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Is there any difference between the present continuous and present perfect tense in each of the following sentence pairs when both tenses express repeated actions?

For example,

  1. He is always helping others.
  2. He has always helped others.

Or

  1. She is always working hard.
  2. She has always worked hard.

The first sentence that I saw in a grammar book has no context, and I add another sentence in present perfect tense for comparison. The complete context of the fourth sentence is "She's always attended classes regularly. She's always worked hard." The third sentence is wrote by myself for comparison. It would be better if you could give me some examples.

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  • Do not use signature, taglines, or greetings. "Thank you" is considered noise here and will be deleted. – tchrist Nov 30 '17 at 15:17
  • Jeremy, although you listed it as second, where did you find any suggestion that the two persons are admired by the speaker for their behaviour, please? There is no faintest hint of admiration in what you posted and it might be irrelevant and it also might matter very much where that came from and what you thought it meant… Further, the details in your Question indicate a much greater, underlying confusion. First, exactly how could being confused about them a few days matter, please? More – Robbie Goodwin Dec 1 '17 at 20:19
  • Further… This sounds trivial or pedantic, but did the man and woman mean in the first example the man; in the second, the woman or in any and every example, a man or woman or what, please? It might not be important in other Questions but when you’re asking about tense constructions expressing repeated actions it does matter that people are doing something during a long time doesn’t work in English. That begs the question, was it a poor translation or is the content not transferable from your main language to English or is the concept equally difficult in your language? More – Robbie Goodwin Dec 1 '17 at 20:21
  • Further… if always is removed, both sentences see a very slight change in meaning but your Question was about the difference between them; that remains unchanged. – Robbie Goodwin Dec 1 '17 at 20:23
  • Hi, Robbie. Thanks for your comments. I am learning English grammar with a grammar book. For the fourth sentence , the complete text is "She's attended classes regularly. She's always worked hard". The text is translated to my native language. From my native language, it seems that the woman is admired for her regular attendance. Because I just learned the present progressive tense a few days ago, I was wondering whether the present progressive and present perfect tense have the same meaning when they express repeated actions. More – Jeremy Ying Dec 4 '17 at 6:41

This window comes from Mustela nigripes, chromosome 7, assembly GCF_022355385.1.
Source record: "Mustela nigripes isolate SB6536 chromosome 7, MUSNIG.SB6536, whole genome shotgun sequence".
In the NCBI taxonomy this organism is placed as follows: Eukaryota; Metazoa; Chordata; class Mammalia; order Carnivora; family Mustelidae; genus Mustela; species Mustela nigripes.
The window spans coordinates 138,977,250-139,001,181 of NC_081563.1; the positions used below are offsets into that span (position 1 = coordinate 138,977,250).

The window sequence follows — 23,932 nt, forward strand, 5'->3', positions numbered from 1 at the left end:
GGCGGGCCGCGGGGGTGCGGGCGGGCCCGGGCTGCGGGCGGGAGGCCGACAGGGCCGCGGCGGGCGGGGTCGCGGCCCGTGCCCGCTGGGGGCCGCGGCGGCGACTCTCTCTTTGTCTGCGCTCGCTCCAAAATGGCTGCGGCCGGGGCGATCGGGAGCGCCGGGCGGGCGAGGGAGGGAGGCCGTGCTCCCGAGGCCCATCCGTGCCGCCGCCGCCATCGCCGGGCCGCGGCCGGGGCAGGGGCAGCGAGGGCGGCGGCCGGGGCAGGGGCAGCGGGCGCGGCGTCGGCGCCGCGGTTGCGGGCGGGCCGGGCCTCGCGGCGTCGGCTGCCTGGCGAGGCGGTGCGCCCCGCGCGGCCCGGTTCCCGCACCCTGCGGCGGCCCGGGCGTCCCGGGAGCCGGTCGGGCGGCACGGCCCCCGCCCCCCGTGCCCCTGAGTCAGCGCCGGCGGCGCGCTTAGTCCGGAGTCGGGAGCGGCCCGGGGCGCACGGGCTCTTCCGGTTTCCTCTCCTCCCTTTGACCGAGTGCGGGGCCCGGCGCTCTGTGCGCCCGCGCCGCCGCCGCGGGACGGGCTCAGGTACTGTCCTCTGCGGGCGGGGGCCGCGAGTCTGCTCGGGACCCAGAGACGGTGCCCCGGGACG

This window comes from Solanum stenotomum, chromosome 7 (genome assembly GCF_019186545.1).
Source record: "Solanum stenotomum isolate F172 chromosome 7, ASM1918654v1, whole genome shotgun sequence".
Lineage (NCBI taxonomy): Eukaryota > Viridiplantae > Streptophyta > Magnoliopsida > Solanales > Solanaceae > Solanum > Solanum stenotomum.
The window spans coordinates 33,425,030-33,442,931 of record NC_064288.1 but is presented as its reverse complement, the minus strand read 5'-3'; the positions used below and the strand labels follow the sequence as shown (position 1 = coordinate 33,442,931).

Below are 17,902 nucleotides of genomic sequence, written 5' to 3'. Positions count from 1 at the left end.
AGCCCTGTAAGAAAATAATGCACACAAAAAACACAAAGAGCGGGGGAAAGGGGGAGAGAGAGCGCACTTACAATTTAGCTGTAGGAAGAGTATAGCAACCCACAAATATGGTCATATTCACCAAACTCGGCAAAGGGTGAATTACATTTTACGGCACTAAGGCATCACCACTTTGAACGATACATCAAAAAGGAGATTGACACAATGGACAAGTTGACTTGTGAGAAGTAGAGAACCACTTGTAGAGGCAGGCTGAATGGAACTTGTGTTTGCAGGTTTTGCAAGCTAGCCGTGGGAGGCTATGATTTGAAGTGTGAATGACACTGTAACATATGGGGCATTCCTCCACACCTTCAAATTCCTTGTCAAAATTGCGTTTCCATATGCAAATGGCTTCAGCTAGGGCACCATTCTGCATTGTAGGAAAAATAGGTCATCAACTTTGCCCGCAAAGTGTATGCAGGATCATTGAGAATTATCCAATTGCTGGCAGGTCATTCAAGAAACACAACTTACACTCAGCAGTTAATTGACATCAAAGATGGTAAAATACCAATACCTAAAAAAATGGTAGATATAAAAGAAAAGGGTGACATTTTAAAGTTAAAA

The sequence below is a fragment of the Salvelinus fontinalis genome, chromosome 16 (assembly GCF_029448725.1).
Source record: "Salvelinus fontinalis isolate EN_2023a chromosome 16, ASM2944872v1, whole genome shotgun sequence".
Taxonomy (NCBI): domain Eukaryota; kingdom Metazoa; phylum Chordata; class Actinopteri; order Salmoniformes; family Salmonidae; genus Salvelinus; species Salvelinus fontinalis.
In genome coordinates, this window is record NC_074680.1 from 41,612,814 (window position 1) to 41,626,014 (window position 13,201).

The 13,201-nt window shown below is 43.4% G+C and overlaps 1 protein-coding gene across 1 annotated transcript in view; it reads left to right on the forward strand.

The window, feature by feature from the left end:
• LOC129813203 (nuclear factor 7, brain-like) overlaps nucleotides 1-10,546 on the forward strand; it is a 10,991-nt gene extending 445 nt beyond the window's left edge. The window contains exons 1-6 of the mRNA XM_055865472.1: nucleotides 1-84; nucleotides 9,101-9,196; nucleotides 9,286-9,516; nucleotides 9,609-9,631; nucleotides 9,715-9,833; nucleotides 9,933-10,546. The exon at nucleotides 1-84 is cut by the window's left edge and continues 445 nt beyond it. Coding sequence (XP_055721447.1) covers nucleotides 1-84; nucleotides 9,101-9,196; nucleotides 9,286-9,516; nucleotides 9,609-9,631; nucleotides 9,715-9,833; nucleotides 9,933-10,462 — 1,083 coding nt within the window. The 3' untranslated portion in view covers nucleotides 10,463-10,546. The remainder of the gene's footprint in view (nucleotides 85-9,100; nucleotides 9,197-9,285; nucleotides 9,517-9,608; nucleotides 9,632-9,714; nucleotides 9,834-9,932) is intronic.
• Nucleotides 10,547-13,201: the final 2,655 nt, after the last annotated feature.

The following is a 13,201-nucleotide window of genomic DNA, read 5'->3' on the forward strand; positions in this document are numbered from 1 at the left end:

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All of the examples are very context related, and usually, the common speaker would use the present simple for both of them:

He always helps others.
She always works hard.

You can use the present progressive for repeating action in the present to emphasize that that action is annoying or absurd.

For the first example, I can imagine a situation where you and your friends are in a hurry to somewhere, and suddenly you friends stops to help some stranger. out of anger, you say "God, why does he have to do it every time? He's always helping others!"

As for the present perfect one, you can use it if you really (but really) want to stress the fact that the action started in the past, but also continues into the present. be careful about it, as most actions hold in the present, and you use it to really stress that fact.

So I can imagine someone sitting with his mother and talking about his brother. his mother tells how he used to help her when he was young, and how he helps others in his job as a doctor (vet/lawyer/etc.) you agree with her saying "yeah, He's always helped others."

I would also have to say that from my observations, north-American speakers (from the States/Canada) usually choose to use the perfect progressive tense instead of the perfect simple one for activities (even if they don't happen in the moment of speech). so it's not unlikely for the common American/Canadian to say "He's always been helping others. "

Again, the most "neutral" or "context-unrelated" tense for these two (or any action which happens generally in the present) is the present simple tense.

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